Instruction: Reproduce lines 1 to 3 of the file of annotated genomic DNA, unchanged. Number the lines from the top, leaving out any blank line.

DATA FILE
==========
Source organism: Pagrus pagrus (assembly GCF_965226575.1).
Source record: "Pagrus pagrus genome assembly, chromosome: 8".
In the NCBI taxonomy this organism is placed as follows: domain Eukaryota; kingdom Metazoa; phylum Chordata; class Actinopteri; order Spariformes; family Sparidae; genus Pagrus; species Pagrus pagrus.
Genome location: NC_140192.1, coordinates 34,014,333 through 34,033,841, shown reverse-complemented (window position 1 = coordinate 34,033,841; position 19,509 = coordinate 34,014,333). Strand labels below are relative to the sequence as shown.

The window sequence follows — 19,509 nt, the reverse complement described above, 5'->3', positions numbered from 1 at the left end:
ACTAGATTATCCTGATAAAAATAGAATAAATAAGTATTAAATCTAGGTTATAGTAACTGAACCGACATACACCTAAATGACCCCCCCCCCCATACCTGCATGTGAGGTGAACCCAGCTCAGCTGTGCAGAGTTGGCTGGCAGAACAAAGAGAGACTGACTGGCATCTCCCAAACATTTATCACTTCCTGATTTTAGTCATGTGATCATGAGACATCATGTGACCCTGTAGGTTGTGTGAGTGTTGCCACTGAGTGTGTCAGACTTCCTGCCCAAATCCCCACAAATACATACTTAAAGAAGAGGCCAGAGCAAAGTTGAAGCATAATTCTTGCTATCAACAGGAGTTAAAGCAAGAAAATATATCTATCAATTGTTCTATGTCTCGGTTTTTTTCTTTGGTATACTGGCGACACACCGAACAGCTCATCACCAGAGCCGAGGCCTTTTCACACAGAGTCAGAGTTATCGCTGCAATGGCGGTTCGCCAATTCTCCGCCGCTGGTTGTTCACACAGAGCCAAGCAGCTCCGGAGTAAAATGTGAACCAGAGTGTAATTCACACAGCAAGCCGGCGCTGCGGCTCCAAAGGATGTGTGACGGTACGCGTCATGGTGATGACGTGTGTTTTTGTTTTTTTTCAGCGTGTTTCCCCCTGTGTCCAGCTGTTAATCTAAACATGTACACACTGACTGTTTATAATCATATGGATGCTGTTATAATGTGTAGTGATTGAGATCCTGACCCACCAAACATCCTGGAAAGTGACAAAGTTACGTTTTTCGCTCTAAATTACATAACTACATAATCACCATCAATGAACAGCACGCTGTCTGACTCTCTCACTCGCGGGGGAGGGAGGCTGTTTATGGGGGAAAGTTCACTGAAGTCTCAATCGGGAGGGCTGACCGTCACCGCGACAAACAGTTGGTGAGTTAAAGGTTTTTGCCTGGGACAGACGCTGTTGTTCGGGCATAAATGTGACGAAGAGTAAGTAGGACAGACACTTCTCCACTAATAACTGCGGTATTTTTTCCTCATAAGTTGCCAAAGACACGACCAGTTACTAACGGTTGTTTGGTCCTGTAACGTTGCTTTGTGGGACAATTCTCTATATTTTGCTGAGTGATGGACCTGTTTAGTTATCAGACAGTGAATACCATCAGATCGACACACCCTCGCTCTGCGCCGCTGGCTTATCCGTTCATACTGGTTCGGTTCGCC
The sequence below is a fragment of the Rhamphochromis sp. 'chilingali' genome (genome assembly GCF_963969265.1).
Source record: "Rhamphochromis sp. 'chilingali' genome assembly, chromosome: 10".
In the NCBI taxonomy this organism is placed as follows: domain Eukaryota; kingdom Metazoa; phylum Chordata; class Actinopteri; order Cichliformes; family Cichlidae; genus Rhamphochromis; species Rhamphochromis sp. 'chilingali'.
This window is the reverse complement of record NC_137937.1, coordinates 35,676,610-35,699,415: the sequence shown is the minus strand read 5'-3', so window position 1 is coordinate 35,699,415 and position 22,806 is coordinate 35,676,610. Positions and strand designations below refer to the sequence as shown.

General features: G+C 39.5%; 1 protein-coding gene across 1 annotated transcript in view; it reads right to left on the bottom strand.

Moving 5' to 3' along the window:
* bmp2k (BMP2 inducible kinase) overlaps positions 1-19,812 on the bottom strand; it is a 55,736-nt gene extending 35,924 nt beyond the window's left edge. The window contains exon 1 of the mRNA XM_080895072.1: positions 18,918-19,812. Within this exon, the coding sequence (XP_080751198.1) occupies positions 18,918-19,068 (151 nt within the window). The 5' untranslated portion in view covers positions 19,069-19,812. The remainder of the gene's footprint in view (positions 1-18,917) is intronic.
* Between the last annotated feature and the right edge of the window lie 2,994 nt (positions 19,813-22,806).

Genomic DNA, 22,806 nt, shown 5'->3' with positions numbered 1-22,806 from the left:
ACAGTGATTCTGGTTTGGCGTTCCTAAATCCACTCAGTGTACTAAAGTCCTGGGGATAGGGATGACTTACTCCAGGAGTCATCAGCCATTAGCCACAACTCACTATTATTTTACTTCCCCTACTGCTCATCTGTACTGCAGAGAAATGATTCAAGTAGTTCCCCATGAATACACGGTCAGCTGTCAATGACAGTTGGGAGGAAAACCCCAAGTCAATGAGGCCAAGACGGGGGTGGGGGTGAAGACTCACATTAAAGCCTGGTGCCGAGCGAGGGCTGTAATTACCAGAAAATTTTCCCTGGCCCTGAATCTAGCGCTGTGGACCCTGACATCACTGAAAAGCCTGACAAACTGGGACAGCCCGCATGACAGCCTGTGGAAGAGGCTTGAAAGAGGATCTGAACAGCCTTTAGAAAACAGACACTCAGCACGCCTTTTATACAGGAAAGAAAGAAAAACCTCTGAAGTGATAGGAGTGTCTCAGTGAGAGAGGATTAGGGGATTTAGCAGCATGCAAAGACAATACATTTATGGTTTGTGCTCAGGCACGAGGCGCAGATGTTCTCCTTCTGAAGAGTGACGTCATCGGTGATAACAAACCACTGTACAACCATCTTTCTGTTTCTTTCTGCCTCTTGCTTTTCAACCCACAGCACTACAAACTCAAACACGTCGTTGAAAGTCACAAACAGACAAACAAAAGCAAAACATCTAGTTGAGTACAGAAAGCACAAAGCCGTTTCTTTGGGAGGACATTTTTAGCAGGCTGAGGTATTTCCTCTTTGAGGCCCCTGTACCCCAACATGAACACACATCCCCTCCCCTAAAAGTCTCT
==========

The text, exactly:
Source organism: Pagrus pagrus (assembly GCF_965226575.1).
Source record: "Pagrus pagrus genome assembly, chromosome: 8".
In the NCBI taxonomy this organism is placed as follows: domain Eukaryota; kingdom Metazoa; phylum Chordata; class Actinopteri; order Spariformes; family Sparidae; genus Pagrus; species Pagrus pagrus.